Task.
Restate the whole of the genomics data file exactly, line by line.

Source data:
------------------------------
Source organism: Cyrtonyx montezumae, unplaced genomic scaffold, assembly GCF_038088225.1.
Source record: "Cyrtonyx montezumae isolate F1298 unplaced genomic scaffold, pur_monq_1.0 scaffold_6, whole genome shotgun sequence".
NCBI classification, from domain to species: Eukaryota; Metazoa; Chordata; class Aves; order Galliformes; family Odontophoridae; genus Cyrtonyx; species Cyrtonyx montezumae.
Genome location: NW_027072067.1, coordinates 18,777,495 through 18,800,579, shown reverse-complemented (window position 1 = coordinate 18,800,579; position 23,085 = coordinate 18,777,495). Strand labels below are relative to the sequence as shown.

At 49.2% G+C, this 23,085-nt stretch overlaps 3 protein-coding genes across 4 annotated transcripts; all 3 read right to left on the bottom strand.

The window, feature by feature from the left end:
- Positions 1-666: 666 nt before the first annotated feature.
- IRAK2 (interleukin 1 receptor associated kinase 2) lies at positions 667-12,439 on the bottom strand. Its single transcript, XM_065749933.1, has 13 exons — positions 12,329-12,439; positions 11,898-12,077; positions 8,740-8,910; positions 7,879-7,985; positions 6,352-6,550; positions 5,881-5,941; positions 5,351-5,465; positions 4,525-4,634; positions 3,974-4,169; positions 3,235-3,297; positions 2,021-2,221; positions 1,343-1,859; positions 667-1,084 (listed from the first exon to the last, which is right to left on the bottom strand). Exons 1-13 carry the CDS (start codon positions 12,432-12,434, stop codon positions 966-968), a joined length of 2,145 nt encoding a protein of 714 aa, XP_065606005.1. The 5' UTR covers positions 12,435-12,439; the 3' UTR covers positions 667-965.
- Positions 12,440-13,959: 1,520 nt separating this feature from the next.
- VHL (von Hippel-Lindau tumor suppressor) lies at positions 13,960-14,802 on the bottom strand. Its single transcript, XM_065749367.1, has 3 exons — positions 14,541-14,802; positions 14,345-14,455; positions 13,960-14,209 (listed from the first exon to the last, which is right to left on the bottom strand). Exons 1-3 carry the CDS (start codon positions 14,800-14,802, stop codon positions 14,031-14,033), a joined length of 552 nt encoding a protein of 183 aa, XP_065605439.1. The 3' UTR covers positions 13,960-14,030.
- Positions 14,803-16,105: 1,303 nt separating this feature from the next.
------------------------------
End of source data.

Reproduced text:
Source organism: Cyrtonyx montezumae, unplaced genomic scaffold, assembly GCF_038088225.1.
Source record: "Cyrtonyx montezumae isolate F1298 unplaced genomic scaffold, pur_monq_1.0 scaffold_6, whole genome shotgun sequence".
NCBI classification, from domain to species: Eukaryota; Metazoa; Chordata; class Aves; order Galliformes; family Odontophoridae; genus Cyrtonyx; species Cyrtonyx montezumae.
Genome location: NW_027072067.1, coordinates 18,777,495 through 18,800,579, shown reverse-complemented (window position 1 = coordinate 18,800,579; position 23,085 = coordinate 18,777,495). Strand labels below are relative to the sequence as shown.

At 49.2% G+C, this 23,085-nt stretch overlaps 3 protein-coding genes across 4 annotated transcripts; all 3 read right to left on the bottom strand.

The window, feature by feature from the left end:
- Positions 1-666: 666 nt before the first annotated feature.
- IRAK2 (interleukin 1 receptor associated kinase 2) lies at positions 667-12,439 on the bottom strand. Its single transcript, XM_065749933.1, has 13 exons — positions 12,329-12,439; positions 11,898-12,077; positions 8,740-8,910; positions 7,879-7,985; positions 6,352-6,550; positions 5,881-5,941; positions 5,351-5,465; positions 4,525-4,634; positions 3,974-4,169; positions 3,235-3,297; positions 2,021-2,221; positions 1,343-1,859; positions 667-1,084 (listed from the first exon to the last, which is right to left on the bottom strand). Exons 1-13 carry the CDS (start codon positions 12,432-12,434, stop codon positions 966-968), a joined length of 2,145 nt encoding a protein of 714 aa, XP_065606005.1. The 5' UTR covers positions 12,435-12,439; the 3' UTR covers positions 667-965.
- Positions 12,440-13,959: 1,520 nt separating this feature from the next.
- VHL (von Hippel-Lindau tumor suppressor) lies at positions 13,960-14,802 on the bottom strand. Its single transcript, XM_065749367.1, has 3 exons — positions 14,541-14,802; positions 14,345-14,455; positions 13,960-14,209 (listed from the first exon to the last, which is right to left on the bottom strand). Exons 1-3 carry the CDS (start codon positions 14,800-14,802, stop codon positions 14,031-14,033), a joined length of 552 nt encoding a protein of 183 aa, XP_065605439.1. The 3' UTR covers positions 13,960-14,030.
- Positions 14,803-16,105: 1,303 nt separating this feature from the next.